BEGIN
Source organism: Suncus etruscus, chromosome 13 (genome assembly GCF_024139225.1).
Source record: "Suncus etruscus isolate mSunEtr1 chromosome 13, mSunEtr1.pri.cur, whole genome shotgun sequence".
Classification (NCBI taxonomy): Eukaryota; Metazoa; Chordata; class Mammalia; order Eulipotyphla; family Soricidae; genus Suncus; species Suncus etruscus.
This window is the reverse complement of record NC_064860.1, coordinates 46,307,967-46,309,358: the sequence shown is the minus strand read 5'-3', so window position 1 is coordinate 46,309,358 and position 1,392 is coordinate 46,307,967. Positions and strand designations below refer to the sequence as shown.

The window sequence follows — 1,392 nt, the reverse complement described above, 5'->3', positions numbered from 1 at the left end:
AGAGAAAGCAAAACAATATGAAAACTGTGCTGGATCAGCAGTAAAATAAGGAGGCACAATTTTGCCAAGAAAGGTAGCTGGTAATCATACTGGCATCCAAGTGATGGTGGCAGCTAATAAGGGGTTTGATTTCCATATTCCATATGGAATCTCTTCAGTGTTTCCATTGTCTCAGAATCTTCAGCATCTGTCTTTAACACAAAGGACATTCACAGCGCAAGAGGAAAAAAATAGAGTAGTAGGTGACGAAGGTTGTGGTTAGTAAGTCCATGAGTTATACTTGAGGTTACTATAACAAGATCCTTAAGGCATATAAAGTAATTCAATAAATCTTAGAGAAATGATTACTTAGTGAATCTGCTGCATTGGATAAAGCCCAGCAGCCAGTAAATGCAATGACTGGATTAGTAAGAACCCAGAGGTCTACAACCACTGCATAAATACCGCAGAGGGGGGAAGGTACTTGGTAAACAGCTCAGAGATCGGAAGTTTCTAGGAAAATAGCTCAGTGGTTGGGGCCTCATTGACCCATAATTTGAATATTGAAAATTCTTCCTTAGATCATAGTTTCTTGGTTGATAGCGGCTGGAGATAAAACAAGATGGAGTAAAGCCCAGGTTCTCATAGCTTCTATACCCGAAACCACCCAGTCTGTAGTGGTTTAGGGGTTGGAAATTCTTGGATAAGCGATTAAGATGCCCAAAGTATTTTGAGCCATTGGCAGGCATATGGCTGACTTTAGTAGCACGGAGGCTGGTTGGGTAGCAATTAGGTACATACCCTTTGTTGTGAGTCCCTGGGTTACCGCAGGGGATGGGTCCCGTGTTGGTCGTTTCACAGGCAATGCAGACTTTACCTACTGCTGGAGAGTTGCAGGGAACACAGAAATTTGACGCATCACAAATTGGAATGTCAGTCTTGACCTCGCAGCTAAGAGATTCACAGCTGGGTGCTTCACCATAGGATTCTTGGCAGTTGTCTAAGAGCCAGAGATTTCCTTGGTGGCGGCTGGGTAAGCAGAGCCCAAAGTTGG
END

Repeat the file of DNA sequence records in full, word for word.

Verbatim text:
Source organism: Suncus etruscus, chromosome 13 (genome assembly GCF_024139225.1).
Source record: "Suncus etruscus isolate mSunEtr1 chromosome 13, mSunEtr1.pri.cur, whole genome shotgun sequence".
Classification (NCBI taxonomy): Eukaryota; Metazoa; Chordata; class Mammalia; order Eulipotyphla; family Soricidae; genus Suncus; species Suncus etruscus.
This window is the reverse complement of record NC_064860.1, coordinates 46,307,967-46,309,358: the sequence shown is the minus strand read 5'-3', so window position 1 is coordinate 46,309,358 and position 1,392 is coordinate 46,307,967. Positions and strand designations below refer to the sequence as shown.

The window sequence follows — 1,392 nt, the reverse complement described above, 5'->3', positions numbered from 1 at the left end:
AGAGAAAGCAAAACAATATGAAAACTGTGCTGGATCAGCAGTAAAATAAGGAGGCACAATTTTGCCAAGAAAGGTAGCTGGTAATCATACTGGCATCCAAGTGATGGTGGCAGCTAATAAGGGGTTTGATTTCCATATTCCATATGGAATCTCTTCAGTGTTTCCATTGTCTCAGAATCTTCAGCATCTGTCTTTAACACAAAGGACATTCACAGCGCAAGAGGAAAAAAATAGAGTAGTAGGTGACGAAGGTTGTGGTTAGTAAGTCCATGAGTTATACTTGAGGTTACTATAACAAGATCCTTAAGGCATATAAAGTAATTCAATAAATCTTAGAGAAATGATTACTTAGTGAATCTGCTGCATTGGATAAAGCCCAGCAGCCAGTAAATGCAATGACTGGATTAGTAAGAACCCAGAGGTCTACAACCACTGCATAAATACCGCAGAGGGGGGAAGGTACTTGGTAAACAGCTCAGAGATCGGAAGTTTCTAGGAAAATAGCTCAGTGGTTGGGGCCTCATTGACCCATAATTTGAATATTGAAAATTCTTCCTTAGATCATAGTTTCTTGGTTGATAGCGGCTGGAGATAAAACAAGATGGAGTAAAGCCCAGGTTCTCATAGCTTCTATACCCGAAACCACCCAGTCTGTAGTGGTTTAGGGGTTGGAAATTCTTGGATAAGCGATTAAGATGCCCAAAGTATTTTGAGCCATTGGCAGGCATATGGCTGACTTTAGTAGCACGGAGGCTGGTTGGGTAGCAATTAGGTACATACCCTTTGTTGTGAGTCCCTGGGTTACCGCAGGGGATGGGTCCCGTGTTGGTCGTTTCACAGGCAATGCAGACTTTACCTACTGCTGGAGAGTTGCAGGGAACACAGAAATTTGACGCATCACAAATTGGAATGTCAGTCTTGACCTCGCAGCTAAGAGATTCACAGCTGGGTGCTTCACCATAGGATTCTTGGCAGTTGTCTAAGAGCCAGAGATTTCCTTGGTGGCGGCTGGGTAAGCAGAGCCCAAAGTTGG